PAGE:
If you have been to a shopping mall on, at least, one occasion, you know the tremendous crowds that most of them attract daily. Hundreds, and even thousands, of daily shoppers flock to the largest shopping malls. And, while most malls have large crowds year round, two of their busiest shopping periods are during summer and Christmas seasons, which adds even more potential mall shoppers. Also, most people tend to, naturally, shop in their own neighborhood malls in the interest of convenience and saving time. And, there is an entirely different crowd that frequents malls during summers, and that is the one that desires to stay cool for free while reducing its home cooling bills. But, while the mall itself is a large crowd attraction overall, a number of its stores are even more attractive with consistent repeat customers.
Such stores include; hair salons, sports stores, game stores, clothing stores, eye clinics, nail salons, music stores, restaurants, just to cite a few. And, while you may feel that the only stores your music is likely to have anything in common with are mall music stores, here is an idea on how you can get other unrelated mall stores working with you in increasing your gig audience as well. First, for maximum effect in increasing each gig's audience, select the mall that is closest to your upcoming gig. Next, approach various store managers in the mall with the proposition of a "barter" deal, whereby, through a co-promotion, you agree to distribute fliers at your gigs that include their store coupons, discounts or ads in exchange for their placing your band's promotional fliers on their checkout counters for their customers (this will, obviously, involve your creation of two separate fliers).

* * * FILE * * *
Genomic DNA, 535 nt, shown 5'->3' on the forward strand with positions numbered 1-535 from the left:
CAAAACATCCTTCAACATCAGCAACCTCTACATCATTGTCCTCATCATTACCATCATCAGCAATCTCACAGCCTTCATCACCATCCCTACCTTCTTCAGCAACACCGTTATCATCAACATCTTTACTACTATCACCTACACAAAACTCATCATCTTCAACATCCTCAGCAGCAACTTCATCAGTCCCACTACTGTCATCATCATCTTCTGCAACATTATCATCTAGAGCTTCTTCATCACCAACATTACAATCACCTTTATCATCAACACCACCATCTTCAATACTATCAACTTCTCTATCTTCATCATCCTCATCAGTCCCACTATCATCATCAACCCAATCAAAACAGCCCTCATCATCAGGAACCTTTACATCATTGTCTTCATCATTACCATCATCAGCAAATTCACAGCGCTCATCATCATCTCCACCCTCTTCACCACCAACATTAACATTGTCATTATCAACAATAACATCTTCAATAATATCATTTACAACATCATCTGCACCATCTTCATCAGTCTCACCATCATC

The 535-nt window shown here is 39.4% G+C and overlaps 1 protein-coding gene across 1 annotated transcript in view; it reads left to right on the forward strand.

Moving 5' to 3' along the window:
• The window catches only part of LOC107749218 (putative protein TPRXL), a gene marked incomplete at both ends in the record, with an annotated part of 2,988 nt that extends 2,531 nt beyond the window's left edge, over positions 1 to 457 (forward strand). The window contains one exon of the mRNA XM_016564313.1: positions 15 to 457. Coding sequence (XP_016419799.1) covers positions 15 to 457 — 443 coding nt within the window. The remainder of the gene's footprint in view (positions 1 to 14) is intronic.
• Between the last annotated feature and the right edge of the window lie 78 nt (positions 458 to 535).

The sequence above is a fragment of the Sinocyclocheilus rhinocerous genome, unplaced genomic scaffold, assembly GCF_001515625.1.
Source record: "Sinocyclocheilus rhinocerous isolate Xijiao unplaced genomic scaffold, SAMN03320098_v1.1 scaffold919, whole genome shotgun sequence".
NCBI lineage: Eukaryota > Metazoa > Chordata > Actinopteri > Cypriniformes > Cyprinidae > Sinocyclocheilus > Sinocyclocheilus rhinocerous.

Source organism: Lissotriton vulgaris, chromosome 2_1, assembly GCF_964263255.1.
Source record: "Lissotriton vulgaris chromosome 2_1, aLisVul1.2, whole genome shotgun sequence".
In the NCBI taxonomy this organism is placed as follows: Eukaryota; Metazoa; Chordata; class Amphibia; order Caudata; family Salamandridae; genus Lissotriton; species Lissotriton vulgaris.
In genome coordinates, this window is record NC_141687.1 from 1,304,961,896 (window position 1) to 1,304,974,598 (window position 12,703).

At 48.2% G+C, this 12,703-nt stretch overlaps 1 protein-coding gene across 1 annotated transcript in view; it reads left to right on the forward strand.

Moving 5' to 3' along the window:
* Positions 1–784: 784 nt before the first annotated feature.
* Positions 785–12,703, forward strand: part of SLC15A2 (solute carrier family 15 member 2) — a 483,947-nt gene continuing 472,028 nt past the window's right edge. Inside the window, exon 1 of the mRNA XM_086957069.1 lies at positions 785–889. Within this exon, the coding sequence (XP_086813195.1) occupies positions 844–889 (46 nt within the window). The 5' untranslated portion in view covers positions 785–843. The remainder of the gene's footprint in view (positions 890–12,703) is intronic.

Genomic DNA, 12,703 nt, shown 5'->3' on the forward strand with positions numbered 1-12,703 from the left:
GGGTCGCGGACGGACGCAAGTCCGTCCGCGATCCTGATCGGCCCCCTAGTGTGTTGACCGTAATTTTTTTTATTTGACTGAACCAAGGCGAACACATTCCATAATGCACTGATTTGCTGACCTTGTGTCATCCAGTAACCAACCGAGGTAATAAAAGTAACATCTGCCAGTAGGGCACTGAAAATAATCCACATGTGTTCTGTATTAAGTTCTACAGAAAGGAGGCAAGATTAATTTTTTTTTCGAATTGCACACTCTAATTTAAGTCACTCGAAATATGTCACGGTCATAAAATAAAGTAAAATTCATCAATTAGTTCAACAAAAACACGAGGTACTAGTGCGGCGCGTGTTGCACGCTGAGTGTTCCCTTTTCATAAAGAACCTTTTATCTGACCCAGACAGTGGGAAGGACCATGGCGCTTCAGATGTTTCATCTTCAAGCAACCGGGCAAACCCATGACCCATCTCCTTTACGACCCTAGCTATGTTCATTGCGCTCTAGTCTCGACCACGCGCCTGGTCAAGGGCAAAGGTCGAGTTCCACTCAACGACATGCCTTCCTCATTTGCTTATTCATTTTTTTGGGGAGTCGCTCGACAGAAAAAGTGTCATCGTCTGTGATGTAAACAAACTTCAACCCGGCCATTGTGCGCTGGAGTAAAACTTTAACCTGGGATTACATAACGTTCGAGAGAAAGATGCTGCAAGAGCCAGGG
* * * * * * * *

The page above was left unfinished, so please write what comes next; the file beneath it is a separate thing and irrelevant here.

Flyer #1: Flyer #1 will be your normal flyer (you do have one, right?) that you use to promote your gigs. Again, this will be a group of your fliers (say, 50, or so) that is left with each store. Flyer #2: Flyer #2 is the flyer that you will use that contains your various stores' coupons that you will distribute at your area gig. In creating this particular flyer, if each store can provide you with a discount coupon, this is great as you can then take the coupons and photocopy them onto a master sheet, then easily make copies from the master sheet.
If some stores agree to the co-promotion, but do not have discount coupons, have them provide you with a business card with a special notice or symbol on it which you will photocopy on the flyer, and which store personnel can identify as the co-promotion campaign when a customer brings one in. If, for whatever reason this will not work, ask the store manager if you can create a simple design on computer with your band name and the store name, along with any discount the store wishes to present. The store will also likely wish to approve your design before you distribute it. While the preceding may sound like a bit of effort initially, keep in mind that this is not a one-time deal, but is to be an ongoing relationship with the store since you will likely play in the area again and, therefore, is worth this small investment of time and task. Also, at such office supply stores such as Staples and Office Max, you can usually get copies at a nominal cost, from two to seven cents per copy.
Now, consider the possible increase of your audience over a short time period if you can: * Get an agreement with ten stores in any given mall * Distribute 50-100 fliers to each mall store * Pass out 50-100 store coupon fliers at each gig * Multiply this process by five area malls Then, repeat the entire process. Special Note: Approach stores for co-promotion *only* after you have obtained permission from each upcoming gig management to distribute such a co-promotion sponsorship flyer in the gig venue. Doing so, in advance, will save any unnecessary time and effort should the venue not approve later.
Kenny Love is president of MuBiz.com, a promotion and media publicity firm for musicians. Get complete details at MySpace.com and at the MuBiz.com website.